Sailors Stranded For Months At Sea Refused To Let Their Dogs Go Hungry
"We did run out of dog food. And the dogs turned out to really like human food.”
For months, Jennifer Appel, Tasha Fuiaba and their two canine companions, Zeus and Valentine, were stranded in a hobbled boat adrift in the Pacific Ocean, unsure if they would ever be rescued. But despite the hopelessness the humans aboard must have felt at times, they still made sure the pups survived, too.
And thanks to that dedication to their pets, all aboard lived long enough to be rescued.
Appel and Fuiaba set sail from Hawaii last May, embarking on a 2,700-mile journey to Tahiti — but it didn't take long for them to hit trouble. By the end of that month, already hundreds of miles away, the boat's engine died during a heavy storm; still, they pressed on, believing they could complete the route by sailing. Things, however, only got worse. Later on, the mast they were relying on was damaged, leaving them stranded.
Over the next 98 days, Appel and Fuiaba put out a distress call, but to no avail. Then, on the 99th day, a Taiwanese fishing vessel discovered them, and alerted the USS Ashland, a U.S. Navy ship that was on routine patrol in the vicinity.
Here's video from the moment Appel, Fuiaba and their two dogs finally knew they were safe.
The whole crew on that boat set adrift survived all that time because Appel and Fuiaba had planned ahead. The vessel was equipped with a water filtration system, and they'd brought along more food than they thought they'd need. Still, by the time they were discovered, it was running dangerously low.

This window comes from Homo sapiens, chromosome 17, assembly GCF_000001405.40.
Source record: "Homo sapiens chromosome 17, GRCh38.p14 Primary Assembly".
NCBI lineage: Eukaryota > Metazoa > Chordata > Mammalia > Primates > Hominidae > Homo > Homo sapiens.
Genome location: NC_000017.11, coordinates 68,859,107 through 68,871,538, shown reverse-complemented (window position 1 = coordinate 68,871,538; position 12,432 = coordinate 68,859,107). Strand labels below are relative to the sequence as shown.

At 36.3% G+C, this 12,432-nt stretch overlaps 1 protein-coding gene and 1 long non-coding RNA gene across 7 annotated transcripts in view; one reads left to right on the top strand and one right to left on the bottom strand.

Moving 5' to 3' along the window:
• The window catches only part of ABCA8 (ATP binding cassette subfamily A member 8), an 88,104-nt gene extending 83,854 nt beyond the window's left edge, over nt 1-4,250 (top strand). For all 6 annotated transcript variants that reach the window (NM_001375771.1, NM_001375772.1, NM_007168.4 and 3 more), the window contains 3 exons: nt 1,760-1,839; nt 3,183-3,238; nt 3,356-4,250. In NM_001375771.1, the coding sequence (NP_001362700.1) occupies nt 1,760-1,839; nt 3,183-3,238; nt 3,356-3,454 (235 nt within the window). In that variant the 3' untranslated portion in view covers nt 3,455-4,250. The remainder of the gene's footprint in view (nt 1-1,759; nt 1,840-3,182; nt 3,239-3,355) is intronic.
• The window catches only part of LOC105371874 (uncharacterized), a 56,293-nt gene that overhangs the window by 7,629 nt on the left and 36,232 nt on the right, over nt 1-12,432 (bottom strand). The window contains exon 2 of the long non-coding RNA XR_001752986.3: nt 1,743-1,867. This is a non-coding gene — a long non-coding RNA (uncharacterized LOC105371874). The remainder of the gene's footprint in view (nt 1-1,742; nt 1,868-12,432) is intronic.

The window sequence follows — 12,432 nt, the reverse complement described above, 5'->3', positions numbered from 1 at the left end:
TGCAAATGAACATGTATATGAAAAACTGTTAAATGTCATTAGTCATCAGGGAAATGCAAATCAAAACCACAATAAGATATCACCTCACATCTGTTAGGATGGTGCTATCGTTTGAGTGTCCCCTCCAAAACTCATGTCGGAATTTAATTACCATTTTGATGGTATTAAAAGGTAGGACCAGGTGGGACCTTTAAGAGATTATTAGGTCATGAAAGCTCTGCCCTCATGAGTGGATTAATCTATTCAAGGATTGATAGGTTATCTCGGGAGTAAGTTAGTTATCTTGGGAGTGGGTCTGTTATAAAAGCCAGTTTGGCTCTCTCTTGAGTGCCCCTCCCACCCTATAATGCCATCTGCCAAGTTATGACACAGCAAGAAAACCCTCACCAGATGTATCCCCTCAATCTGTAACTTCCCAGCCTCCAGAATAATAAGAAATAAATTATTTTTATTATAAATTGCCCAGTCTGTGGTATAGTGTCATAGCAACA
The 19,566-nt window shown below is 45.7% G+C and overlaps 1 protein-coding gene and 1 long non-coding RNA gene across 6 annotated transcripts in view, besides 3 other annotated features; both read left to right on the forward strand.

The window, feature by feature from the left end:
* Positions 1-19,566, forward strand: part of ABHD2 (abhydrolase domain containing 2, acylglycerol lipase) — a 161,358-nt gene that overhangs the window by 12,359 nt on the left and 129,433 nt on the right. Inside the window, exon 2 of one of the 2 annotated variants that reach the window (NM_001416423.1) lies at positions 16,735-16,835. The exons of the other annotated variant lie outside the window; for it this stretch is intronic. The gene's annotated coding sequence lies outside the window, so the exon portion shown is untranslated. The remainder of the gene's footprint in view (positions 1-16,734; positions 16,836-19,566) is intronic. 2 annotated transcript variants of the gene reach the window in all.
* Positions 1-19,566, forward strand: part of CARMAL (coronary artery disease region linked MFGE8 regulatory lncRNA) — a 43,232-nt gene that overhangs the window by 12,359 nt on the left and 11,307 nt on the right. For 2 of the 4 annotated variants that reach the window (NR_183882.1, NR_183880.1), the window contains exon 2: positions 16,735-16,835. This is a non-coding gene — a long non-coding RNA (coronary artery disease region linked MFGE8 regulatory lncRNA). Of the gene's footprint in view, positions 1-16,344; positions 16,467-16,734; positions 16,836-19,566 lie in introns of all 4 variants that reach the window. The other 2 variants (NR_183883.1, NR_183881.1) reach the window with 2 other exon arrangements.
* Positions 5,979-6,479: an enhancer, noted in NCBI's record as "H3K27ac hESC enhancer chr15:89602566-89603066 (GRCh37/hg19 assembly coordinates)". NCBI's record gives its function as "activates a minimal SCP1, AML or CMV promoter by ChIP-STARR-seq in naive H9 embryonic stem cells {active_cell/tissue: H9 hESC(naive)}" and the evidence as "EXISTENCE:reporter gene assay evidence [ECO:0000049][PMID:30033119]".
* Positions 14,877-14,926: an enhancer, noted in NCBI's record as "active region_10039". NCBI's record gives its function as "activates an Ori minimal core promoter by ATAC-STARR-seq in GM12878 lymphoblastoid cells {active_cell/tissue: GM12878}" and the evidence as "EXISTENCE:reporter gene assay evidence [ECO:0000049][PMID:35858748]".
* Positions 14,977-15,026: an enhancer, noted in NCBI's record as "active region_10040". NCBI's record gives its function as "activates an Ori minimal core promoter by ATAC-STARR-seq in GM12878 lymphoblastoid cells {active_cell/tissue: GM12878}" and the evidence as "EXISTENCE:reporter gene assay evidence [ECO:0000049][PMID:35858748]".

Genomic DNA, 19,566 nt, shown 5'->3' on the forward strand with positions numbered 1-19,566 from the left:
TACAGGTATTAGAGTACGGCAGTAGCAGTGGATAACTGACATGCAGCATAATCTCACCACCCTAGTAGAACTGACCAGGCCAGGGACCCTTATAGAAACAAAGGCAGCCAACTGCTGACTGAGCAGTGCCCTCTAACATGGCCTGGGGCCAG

“We figured we might need three months of food, so we packed at least six," Appel later told Navy officials. "I thought if we judicially spared our supplies, it would last a year. And we’ve used 90 percent of them in six months.”
It has since been revealed that one of the reasons their food supply apparently went so fast was because they were sharing their rations with the dogs.
"We did run out of dog food,” Appel said. “And the dogs turned out to really like human food.”
"A lot," Fuiaba reiterated.
Because of their sacrifice, which put Appel and Fuiaba at risk of starvation had rescue come much later, even the canine members of the crew lived to tell their harrowing tale.
"They saved our lives," Appel said of their rescuers. "The pride and smiles we had when we saw [U.S. Navy] on the horizon was pure relief."
Editor's Note: Questions have since been raised about the truth of Appel and Fuiava's story. The Dodo will update this piece if more information becomes available.